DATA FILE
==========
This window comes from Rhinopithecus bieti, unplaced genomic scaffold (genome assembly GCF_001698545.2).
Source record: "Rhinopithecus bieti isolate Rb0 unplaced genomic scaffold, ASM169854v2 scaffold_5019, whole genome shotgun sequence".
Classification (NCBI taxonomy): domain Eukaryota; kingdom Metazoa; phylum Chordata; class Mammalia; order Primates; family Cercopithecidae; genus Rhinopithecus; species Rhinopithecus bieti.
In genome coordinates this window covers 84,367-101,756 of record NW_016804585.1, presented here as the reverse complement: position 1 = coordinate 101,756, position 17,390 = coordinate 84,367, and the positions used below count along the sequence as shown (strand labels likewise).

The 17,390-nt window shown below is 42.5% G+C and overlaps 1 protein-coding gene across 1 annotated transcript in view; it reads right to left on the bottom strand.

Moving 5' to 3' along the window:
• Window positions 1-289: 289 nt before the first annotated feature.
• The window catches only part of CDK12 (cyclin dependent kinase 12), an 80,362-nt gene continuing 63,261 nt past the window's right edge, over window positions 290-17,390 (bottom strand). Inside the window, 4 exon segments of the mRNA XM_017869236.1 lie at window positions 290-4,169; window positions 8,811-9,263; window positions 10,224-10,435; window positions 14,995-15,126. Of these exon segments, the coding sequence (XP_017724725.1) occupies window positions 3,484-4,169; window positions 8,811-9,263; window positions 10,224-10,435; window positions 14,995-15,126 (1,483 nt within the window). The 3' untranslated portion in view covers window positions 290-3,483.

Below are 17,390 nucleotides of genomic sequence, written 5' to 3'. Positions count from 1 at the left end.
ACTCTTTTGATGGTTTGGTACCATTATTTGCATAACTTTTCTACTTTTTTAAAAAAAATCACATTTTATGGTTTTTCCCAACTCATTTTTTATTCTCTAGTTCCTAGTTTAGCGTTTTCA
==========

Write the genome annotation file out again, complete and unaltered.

This window comes from Rhinopithecus bieti, unplaced genomic scaffold (genome assembly GCF_001698545.2).
Source record: "Rhinopithecus bieti isolate Rb0 unplaced genomic scaffold, ASM169854v2 scaffold_5019, whole genome shotgun sequence".
Classification (NCBI taxonomy): domain Eukaryota; kingdom Metazoa; phylum Chordata; class Mammalia; order Primates; family Cercopithecidae; genus Rhinopithecus; species Rhinopithecus bieti.
In genome coordinates this window covers 84,367-101,756 of record NW_016804585.1, presented here as the reverse complement: position 1 = coordinate 101,756, position 17,390 = coordinate 84,367, and the positions used below count along the sequence as shown (strand labels likewise).

The 17,390-nt window shown below is 42.5% G+C and overlaps 1 protein-coding gene across 1 annotated transcript in view; it reads right to left on the bottom strand.

Moving 5' to 3' along the window:
• Window positions 1-289: 289 nt before the first annotated feature.
• The window catches only part of CDK12 (cyclin dependent kinase 12), an 80,362-nt gene continuing 63,261 nt past the window's right edge, over window positions 290-17,390 (bottom strand). Inside the window, 4 exon segments of the mRNA XM_017869236.1 lie at window positions 290-4,169; window positions 8,811-9,263; window positions 10,224-10,435; window positions 14,995-15,126. Of these exon segments, the coding sequence (XP_017724725.1) occupies window positions 3,484-4,169; window positions 8,811-9,263; window positions 10,224-10,435; window positions 14,995-15,126 (1,483 nt within the window). The 3' untranslated portion in view covers window positions 290-3,483.

Below are 17,390 nucleotides of genomic sequence, written 5' to 3'. Positions count from 1 at the left end.
ACTCTTTTGATGGTTTGGTACCATTATTTGCATAACTTTTCTACTTTTTTAAAAAAAATCACATTTTATGGTTTTTCCCAACTCATTTTTTATTCTCTAGTTCCTAGTTTAGCGTTTTCA